• Fauna

    The black woodpecker and the boreal owl

    "Although timid, the largest of the European peckers rarely gœs unnoticed because of its ""kraaak kraaak kraaak"" cries in flight often followed by a powerful ""zhreee"" when it lands. Black and the size of a crow, the male has a red cap covering the whole skull which is limited to the neck in the female. Seeking out old trees to dig its nest, its role is decisive for the boreal owl. This boreal forest owl cannot dig its own home in the wood, so it must use the old homes made by the black woodpecker."
  • Flora


    A lichen is the fruit of a symbiosis between an algae and a fungus: the fungus protects the algae, giving it water and mineral salts and the algae produces sugars and other products, which it shares with the fungus. An excellent indicator of air quality, capable of withstanding extreme living conditions, there are a great many species in the Orgère forest, including wolf lichen, which grows almost exclusively on the larch tree. With a bright sulphur-yellow colour, it is the only toxic lichen in France. Legend has it that it takes its name from its alleged use as a poison against the wolf.
  • Flora

    The Orgère forest

    Comprised of a mixture of cembro pines and European larches, the Orgère forest has derived its richness from the absence of logging since 1943. As a result, it has ecological characteristics that bring it closer to primary forests with many centuries-old trees and a large proportion of dead wood.
  • Architecture

    The chalets

    "When most of the flat areas, more suitable for building chalets, were occupied, it was necessary to build on the slope, in areas more exposed to avalanches. Some chalets therefore had to be built with a specific architecture in order to resist avalanches: semi-buried, oriented in the direction of the slope and protected by a protective promontory called a ""tourne""."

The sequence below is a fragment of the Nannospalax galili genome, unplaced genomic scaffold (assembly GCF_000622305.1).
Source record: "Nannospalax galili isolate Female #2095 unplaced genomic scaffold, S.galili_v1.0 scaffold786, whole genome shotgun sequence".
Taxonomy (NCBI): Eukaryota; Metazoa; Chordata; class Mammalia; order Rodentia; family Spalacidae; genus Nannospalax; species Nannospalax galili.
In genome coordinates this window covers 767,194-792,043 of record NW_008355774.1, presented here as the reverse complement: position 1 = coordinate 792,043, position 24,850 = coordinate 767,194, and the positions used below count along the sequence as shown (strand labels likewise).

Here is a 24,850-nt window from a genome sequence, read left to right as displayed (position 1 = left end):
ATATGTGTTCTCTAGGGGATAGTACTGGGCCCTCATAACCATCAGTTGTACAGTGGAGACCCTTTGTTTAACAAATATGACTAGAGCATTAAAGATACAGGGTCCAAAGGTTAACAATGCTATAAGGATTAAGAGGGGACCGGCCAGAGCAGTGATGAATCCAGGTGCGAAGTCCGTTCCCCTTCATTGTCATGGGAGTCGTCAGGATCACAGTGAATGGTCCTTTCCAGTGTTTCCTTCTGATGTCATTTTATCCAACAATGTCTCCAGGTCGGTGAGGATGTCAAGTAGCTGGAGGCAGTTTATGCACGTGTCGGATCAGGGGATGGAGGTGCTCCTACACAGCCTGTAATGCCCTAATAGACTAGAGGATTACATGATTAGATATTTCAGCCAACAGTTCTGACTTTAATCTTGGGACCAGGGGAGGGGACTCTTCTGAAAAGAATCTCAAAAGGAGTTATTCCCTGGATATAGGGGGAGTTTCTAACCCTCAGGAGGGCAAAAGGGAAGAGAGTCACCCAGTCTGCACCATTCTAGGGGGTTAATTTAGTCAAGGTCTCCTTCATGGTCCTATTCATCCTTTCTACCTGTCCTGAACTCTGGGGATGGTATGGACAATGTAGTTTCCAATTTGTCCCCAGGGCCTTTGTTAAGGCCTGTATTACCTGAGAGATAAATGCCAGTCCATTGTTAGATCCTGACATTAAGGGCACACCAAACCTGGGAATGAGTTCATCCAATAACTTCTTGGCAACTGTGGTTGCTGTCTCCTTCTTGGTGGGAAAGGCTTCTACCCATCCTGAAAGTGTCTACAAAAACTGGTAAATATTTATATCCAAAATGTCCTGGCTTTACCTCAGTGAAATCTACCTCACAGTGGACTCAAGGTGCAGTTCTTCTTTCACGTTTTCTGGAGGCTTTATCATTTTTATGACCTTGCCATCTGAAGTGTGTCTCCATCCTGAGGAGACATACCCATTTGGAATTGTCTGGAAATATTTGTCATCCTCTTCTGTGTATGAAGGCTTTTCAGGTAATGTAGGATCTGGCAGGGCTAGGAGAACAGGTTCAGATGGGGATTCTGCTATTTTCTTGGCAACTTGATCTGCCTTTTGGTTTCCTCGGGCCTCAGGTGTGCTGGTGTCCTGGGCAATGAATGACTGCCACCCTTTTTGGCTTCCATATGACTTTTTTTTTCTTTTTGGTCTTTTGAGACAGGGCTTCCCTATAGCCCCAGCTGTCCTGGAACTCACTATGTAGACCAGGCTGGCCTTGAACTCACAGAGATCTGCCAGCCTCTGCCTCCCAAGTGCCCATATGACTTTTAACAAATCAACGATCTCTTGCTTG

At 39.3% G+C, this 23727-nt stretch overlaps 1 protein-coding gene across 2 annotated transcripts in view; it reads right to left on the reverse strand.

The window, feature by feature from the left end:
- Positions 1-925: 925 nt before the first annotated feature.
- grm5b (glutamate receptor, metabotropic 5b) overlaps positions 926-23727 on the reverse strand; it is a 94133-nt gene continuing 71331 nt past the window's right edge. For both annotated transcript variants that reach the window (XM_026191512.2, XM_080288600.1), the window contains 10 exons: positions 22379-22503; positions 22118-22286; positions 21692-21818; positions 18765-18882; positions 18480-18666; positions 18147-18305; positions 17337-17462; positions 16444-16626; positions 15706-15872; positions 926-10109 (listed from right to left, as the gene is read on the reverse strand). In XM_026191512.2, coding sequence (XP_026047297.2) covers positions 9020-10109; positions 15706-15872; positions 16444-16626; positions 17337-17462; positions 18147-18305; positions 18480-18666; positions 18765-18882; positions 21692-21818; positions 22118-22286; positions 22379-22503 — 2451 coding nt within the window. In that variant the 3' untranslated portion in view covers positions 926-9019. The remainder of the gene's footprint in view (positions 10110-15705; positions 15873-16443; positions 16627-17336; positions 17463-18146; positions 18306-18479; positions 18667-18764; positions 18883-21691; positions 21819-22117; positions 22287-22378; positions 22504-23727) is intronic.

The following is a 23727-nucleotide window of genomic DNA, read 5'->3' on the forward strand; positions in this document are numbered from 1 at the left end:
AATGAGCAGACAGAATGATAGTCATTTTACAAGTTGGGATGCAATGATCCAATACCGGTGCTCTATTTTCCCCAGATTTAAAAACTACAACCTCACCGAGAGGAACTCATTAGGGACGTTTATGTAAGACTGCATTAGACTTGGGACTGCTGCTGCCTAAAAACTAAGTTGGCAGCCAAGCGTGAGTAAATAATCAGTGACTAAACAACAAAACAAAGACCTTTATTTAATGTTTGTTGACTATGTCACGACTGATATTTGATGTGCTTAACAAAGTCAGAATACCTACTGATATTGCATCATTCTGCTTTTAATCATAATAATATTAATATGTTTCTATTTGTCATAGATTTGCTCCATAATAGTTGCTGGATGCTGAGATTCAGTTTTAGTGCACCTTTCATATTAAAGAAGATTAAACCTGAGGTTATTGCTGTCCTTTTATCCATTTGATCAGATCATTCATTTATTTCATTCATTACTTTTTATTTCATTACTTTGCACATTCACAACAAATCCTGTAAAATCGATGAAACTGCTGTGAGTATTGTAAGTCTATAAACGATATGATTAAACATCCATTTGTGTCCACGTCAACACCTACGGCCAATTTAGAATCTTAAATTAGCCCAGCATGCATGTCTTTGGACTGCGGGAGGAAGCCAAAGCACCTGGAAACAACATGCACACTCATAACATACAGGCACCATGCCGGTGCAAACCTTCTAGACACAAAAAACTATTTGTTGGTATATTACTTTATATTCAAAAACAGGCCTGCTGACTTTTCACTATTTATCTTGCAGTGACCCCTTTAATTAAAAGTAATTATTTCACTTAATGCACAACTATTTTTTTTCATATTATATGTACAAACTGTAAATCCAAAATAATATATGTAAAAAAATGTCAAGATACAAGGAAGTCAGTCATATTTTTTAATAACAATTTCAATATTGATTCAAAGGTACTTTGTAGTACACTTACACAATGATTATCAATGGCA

• Fauna

    The red deer

    As a result of hunting and logging, the deer had all but disappeared from the Savoy forests. Reintroduced between 1958 and 1973, it has adapted remarkably well to the mountain environment to form a fine population. In autumn the mating season gives rise to spectacular fighting between males, but it is the raucous and powerful cries of the deer that bring the valley to life. Taking advantage of the peacefulness of the place, the animals bellow practically all day long.
  • Flora

    The colours of autumn

    If you get the chance, do this hike in the autumn. The mélézin is adorned by beautiful golden hues. The large-fruit fireweed opens up to release a multitude of seeds surmounted by silky-white snow like threads. And higher up the ubac, the bilberry moors take on a beautiful red hue. Under the effect of the first frosts the alpine pastures are adorned with pretty warm colours that contrast sharply with the white of the first snows covering the summits.
  • Fauna

    The small tortoiseshell

    The small tortoiseshell is the first butterfly to land on the flowers which are barely out of the snow. The caterpillars feed only on nettles. They can be seen on their leaves piled into bundles with their two yellow bands on their backs. The butterfly, on the other hand, is orange in colour, inlaid with ebony and hemmed with a ring of blue spots around the edge of the wings.
  • History

    The Orgère valley

    Orgère, where barley was grown. In past centuries, the need for pastures, hayfields and cultivated land on flat or slightly hilly areas forced man to deforest, even at high altitude. The right bank of the valley, presenting a gentler profile, was the most exploited. The rocks which clutter the plots are regularly placed in heaps, to form mounds of stones which still remain in the valley. Used during the summer, the valley was brought to life by about fifteen families and their little flock.